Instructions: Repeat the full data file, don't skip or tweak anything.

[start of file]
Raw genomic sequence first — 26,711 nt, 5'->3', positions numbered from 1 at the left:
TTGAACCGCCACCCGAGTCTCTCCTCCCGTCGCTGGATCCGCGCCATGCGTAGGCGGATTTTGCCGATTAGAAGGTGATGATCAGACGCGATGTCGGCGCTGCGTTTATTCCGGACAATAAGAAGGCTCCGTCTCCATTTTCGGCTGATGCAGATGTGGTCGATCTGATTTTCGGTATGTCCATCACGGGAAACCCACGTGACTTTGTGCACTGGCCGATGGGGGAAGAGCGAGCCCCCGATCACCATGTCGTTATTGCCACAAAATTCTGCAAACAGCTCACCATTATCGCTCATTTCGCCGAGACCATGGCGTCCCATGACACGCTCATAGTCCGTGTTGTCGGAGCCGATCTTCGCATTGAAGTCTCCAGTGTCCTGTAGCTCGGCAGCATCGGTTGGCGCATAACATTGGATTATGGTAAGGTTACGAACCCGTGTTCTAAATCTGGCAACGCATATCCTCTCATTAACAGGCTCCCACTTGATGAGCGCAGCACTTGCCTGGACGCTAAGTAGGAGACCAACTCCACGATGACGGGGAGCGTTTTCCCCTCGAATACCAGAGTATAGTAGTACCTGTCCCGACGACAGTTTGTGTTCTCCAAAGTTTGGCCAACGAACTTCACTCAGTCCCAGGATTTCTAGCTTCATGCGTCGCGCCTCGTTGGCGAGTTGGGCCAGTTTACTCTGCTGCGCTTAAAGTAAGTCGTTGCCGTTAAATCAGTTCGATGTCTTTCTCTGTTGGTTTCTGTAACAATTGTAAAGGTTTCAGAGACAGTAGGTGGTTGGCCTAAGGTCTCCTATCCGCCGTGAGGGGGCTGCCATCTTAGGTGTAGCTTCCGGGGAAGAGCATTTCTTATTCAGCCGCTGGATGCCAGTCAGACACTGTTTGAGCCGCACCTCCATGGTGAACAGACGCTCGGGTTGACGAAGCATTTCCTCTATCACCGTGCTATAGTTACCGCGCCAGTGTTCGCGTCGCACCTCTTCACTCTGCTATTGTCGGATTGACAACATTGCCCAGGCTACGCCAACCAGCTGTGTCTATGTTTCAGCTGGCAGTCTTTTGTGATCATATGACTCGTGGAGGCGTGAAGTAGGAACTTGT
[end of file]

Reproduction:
Raw genomic sequence first — 26,711 nt, 5'->3', positions numbered from 1 at the left:
TTGAACCGCCACCCGAGTCTCTCCTCCCGTCGCTGGATCCGCGCCATGCGTAGGCGGATTTTGCCGATTAGAAGGTGATGATCAGACGCGATGTCGGCGCTGCGTTTATTCCGGACAATAAGAAGGCTCCGTCTCCATTTTCGGCTGATGCAGATGTGGTCGATCTGATTTTCGGTATGTCCATCACGGGAAACCCACGTGACTTTGTGCACTGGCCGATGGGGGAAGAGCGAGCCCCCGATCACCATGTCGTTATTGCCACAAAATTCTGCAAACAGCTCACCATTATCGCTCATTTCGCCGAGACCATGGCGTCCCATGACACGCTCATAGTCCGTGTTGTCGGAGCCGATCTTCGCATTGAAGTCTCCAGTGTCCTGTAGCTCGGCAGCATCGGTTGGCGCATAACATTGGATTATGGTAAGGTTACGAACCCGTGTTCTAAATCTGGCAACGCATATCCTCTCATTAACAGGCTCCCACTTGATGAGCGCAGCACTTGCCTGGACGCTAAGTAGGAGACCAACTCCACGATGACGGGGAGCGTTTTCCCCTCGAATACCAGAGTATAGTAGTACCTGTCCCGACGACAGTTTGTGTTCTCCAAAGTTTGGCCAACGAACTTCACTCAGTCCCAGGATTTCTAGCTTCATGCGTCGCGCCTCGTTGGCGAGTTGGGCCAGTTTACTCTGCTGCGCTTAAAGTAAGTCGTTGCCGTTAAATCAGTTCGATGTCTTTCTCTGTTGGTTTCTGTAACAATTGTAAAGGTTTCAGAGACAGTAGGTGGTTGGCCTAAGGTCTCCTATCCGCCGTGAGGGGGCTGCCATCTTAGGTGTAGCTTCCGGGGAAGAGCATTTCTTATTCAGCCGCTGGATGCCAGTCAGACACTGTTTGAGCCGCACCTCCATGGTGAACAGACGCTCGGGTTGACGAAGCATTTCCTCTATCACCGTGCTATAGTTACCGCGCCAGTGTTCGCGTCGCACCTCTTCACTCTGCTATTGTCGGATTGACAACATTGCCCAGGCTACGCCAACCAGCTGTGTCTATGTTTCAGCTGGCAGTCTTTTGTGATCATATGACTCGTGGAGGCGTGAAGTAGGAACTTGT